Last week, something strange started appearing on Twitter. A bunch of users over on the tech-corner of Twitter changed their handles to the eye-mouth-eye emoji meme.
What did it mean? Was this a new social platform? Or, as these emojis are often used to denote something embarrassing on TikTok, was it something I had missed a new trend again?
Then a URL, .fm, was listed on Product Hunt, the site to find the best new products from across the web and is home to some of the biggest hit products of the last few years. The URL had an email sign-up and discussions started popping up on major Reddit threads – even some journalists had picked up a whiff of a story.
But what was this site? The latest social phenomenon? At this point, no one knew but the air of mystery and the sense of FOMO was palpable.
The reality: a diverse, “ragtag group of young technologists” – their words, not mine – were behind the craze, and they had unknowingly stumbled onto something. As the post from the website on Friday night revealed “What started out as a meme in our small group chat grew bigger than we ever imagined.”
How did they use this moment of internet fame? Rather than try and launch the next big social media platform, they decided to use this moment for good. As the statement on their website says: “Honestly, we didn’t have to think too hard. In this moment, there’s pretty much no greater issue to amplify than the systemic racism and anti-Blackness much of the world is only beginning to wake up to”.
So they encouraged those that visited and signed up the website to donate to a group of organisations including Loveland Foundation Therapy Fund, The Okra Project and The Innocence Project, all set on working towards racial justice.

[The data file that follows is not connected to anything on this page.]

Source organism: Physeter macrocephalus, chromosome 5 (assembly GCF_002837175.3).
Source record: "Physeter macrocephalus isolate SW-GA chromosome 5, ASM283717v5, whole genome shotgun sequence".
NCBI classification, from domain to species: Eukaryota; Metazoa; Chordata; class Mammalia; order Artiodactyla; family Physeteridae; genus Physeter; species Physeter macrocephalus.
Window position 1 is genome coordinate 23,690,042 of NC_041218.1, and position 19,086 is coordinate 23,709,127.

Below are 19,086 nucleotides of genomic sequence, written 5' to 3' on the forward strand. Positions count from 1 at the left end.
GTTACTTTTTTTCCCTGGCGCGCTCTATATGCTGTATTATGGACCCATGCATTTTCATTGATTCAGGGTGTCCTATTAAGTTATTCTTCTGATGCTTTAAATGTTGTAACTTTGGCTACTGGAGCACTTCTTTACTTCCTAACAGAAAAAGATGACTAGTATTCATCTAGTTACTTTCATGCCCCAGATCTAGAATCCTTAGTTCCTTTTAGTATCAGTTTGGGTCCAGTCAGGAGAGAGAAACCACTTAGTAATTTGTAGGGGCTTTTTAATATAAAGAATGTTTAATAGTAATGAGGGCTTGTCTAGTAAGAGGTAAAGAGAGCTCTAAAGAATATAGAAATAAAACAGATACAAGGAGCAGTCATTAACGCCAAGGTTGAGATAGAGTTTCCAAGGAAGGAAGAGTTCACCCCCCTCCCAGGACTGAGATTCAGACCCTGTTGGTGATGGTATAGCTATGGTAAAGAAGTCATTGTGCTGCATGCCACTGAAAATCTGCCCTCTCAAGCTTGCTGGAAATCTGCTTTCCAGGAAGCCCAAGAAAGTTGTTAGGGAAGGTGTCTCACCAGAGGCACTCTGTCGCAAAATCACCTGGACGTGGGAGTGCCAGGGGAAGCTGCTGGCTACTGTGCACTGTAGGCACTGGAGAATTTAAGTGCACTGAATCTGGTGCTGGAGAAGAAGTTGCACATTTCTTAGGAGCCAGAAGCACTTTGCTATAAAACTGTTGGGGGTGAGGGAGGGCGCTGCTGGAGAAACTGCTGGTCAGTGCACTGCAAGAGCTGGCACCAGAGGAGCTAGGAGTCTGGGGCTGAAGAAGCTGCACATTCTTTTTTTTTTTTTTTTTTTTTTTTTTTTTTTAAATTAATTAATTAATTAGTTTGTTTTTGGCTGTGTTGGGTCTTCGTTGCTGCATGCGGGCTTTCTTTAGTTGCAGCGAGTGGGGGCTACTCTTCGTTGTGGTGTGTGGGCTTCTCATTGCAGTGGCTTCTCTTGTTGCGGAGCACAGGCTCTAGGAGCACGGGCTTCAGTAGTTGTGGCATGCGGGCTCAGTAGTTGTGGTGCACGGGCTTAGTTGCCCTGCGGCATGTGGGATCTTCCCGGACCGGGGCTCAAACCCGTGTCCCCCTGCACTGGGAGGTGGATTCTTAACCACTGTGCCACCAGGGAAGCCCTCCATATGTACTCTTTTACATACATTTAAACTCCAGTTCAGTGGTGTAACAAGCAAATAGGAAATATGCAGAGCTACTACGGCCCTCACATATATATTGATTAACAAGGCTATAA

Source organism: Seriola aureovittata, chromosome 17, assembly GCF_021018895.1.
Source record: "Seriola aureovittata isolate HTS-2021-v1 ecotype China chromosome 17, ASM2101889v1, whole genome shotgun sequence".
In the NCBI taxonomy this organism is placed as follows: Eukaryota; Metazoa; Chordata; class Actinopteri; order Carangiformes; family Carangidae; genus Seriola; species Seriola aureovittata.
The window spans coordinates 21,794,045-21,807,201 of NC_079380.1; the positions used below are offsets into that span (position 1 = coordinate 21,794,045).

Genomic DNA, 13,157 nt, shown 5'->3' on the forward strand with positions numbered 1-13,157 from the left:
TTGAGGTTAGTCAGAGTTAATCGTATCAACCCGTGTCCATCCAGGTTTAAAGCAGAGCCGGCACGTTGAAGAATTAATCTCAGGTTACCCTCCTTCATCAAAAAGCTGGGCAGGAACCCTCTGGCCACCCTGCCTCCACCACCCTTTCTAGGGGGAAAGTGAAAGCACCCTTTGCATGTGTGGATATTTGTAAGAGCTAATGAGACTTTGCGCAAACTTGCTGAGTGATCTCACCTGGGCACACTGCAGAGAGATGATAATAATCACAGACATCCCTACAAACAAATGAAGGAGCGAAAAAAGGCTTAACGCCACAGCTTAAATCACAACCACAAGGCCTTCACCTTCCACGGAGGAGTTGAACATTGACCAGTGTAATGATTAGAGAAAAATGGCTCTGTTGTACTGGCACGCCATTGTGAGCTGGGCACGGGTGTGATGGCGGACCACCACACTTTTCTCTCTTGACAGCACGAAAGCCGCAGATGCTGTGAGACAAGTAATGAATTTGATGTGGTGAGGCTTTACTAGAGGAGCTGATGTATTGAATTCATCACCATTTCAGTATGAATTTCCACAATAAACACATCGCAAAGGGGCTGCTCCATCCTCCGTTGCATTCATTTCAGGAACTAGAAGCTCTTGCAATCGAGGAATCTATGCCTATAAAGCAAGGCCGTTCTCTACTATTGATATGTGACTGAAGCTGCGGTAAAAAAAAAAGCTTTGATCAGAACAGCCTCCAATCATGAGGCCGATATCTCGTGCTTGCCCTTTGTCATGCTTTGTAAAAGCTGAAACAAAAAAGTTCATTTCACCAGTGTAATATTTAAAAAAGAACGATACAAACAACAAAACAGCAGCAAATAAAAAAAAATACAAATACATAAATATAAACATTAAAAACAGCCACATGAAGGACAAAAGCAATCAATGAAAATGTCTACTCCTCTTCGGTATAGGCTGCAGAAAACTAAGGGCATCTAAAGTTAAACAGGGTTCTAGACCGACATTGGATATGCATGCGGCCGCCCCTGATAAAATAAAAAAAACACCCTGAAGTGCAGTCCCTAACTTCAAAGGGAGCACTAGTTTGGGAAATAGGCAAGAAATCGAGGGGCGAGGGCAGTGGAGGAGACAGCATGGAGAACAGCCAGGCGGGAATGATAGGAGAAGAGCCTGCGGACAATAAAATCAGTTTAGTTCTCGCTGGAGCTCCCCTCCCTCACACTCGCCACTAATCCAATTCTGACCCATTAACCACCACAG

From a Twitter meme that had started less than a week ago, these technologists had racked up 20k email signups for a product that didn’t exist, had thousands of people on Twitter sharing their link, and been covered in mainstream media like The Independent and Forbes. But most importantly they raised a considerable amount of money for the #BlackLivesMatter cause.
Leveraging the hype
So, why is any of this important? Well, in their own words, ‘It is what it is‘ managed something remarkable. In just a week they “leveraged the relentless hype of exclusive apps and redirected it towards a critical social need.”
A collective of people came together around a single cause. By showcasing the folly of social trends and commandeering our vacuous need to discover the new (let’s be honest, we are all suspended in a never-ending FOMO hype cycle) they were able to make a real difference.
They also demonstrated that while being an ally can take many different forms, at the end of the day it’s our actions that are more important than our words.
There’s something gloriously simple in ‘it is what it is‘ and I, for one, salute their quest to “keep giving back as best as we can”.
Tom Jarvis, founder and managing director, Wilderness Agency